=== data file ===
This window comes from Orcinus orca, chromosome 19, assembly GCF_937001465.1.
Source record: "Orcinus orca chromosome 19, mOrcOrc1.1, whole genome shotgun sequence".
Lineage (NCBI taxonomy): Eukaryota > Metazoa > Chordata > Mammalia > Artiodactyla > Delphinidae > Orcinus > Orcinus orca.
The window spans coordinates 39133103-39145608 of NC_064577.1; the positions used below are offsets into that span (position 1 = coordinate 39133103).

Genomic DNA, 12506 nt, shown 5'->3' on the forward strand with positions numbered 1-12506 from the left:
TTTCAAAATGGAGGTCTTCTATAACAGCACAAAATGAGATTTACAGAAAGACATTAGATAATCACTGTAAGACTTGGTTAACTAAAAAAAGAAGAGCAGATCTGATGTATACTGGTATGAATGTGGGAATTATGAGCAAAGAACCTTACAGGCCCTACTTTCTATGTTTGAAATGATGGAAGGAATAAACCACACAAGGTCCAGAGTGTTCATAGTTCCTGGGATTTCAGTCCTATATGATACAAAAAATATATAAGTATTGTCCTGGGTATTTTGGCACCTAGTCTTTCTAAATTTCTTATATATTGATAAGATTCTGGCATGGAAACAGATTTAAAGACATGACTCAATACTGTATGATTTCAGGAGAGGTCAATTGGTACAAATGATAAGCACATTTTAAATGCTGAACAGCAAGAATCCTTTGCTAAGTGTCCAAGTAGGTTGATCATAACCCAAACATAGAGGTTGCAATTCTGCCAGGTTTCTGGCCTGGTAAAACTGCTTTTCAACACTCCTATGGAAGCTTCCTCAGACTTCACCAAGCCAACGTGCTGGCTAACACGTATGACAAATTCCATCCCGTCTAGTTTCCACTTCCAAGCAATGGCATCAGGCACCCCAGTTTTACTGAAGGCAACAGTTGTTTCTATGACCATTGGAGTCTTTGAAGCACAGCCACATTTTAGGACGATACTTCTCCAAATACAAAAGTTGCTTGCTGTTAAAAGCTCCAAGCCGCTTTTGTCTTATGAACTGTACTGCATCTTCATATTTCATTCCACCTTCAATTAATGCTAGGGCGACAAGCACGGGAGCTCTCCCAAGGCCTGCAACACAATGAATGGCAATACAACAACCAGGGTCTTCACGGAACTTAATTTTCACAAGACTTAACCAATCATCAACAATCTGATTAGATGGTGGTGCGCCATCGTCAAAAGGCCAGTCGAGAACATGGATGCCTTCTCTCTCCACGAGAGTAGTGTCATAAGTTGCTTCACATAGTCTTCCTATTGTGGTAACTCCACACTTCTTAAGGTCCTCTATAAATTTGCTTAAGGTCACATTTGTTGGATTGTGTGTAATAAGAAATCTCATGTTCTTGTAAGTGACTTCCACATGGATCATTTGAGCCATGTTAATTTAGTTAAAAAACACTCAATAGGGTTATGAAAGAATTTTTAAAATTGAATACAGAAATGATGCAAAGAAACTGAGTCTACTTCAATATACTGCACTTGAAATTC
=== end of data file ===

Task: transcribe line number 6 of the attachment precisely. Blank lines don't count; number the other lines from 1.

TTTCAAAATGGAGGTCTTCTATAACAGCACAAAATGAGATTTACAGAAAGACATTAGATAATCACTGTAAGACTTGGTTAACTAAAAAAAGAAGAGCAGATCTGATGTATACTGGTATGAATGTGGGAATTATGAGCAAAGAACCTTACAGGCCCTACTTTCTATGTTTGAAATGATGGAAGGAATAAACCACACAAGGTCCAGAGTGTTCATAGTTCCTGGGATTTCAGTCCTATATGATACAAAAAATATATAAGTATTGTCCTGGGTATTTTGGCACCTAGTCTTTCTAAATTTCTTATATATTGATAAGATTCTGGCATGGAAACAGATTTAAAGACATGACTCAATACTGTATGATTTCAGGAGAGGTCAATTGGTACAAATGATAAGCACATTTTAAATGCTGAACAGCAAGAATCCTTTGCTAAGTGTCCAAGTAGGTTGATCATAACCCAAACATAGAGGTTGCAATTCTGCCAGGTTTCTGGCCTGGTAAAACTGCTTTTCAACACTCCTATGGAAGCTTCCTCAGACTTCACCAAGCCAACGTGCTGGCTAACACGTATGACAAATTCCATCCCGTCTAGTTTCCACTTCCAAGCAATGGCATCAGGCACCCCAGTTTTACTGAAGGCAACAGTTGTTTCTATGACCATTGGAGTCTTTGAAGCACAGCCACATTTTAGGACGATACTTCTCCAAATACAAAAGTTGCTTGCTGTTAAAAGCTCCAAGCCGCTTTTGTCTTATGAACTGTACTGCATCTTCATATTTCATTCCACCTTCAATTAATGCTAGGGCGACAAGCACGGGAGCTCTCCCAAGGCCTGCAACACAATGAATGGCAATACAACAACCAGGGTCTTCACGGAACTTAATTTTCACAAGACTTAACCAATCATCAACAATCTGATTAGATGGTGGTGCGCCATCGTCAAAAGGCCAGTCGAGAACATGGATGCCTTCTCTCTCCACGAGAGTAGTGTCATAAGTTGCTTCACATAGTCTTCCTATTGTGGTAACTCCACACTTCTTAAGGTCCTCTATAAATTTGCTTAAGGTCACATTTGTTGGATTGTGTGTAATAAGAAATCTCATGTTCTTGTAAGTGACTTCCACATGGATCATTTGAGCCATGTTAATTTAGTTAAAAAACACTCAATAGGGTTATGAAAGAATTTTTAAAATTGAATACAGAAATGATGCAAAGAAACTGAGTCTACTTCAATATACTGCACTTGAAATTC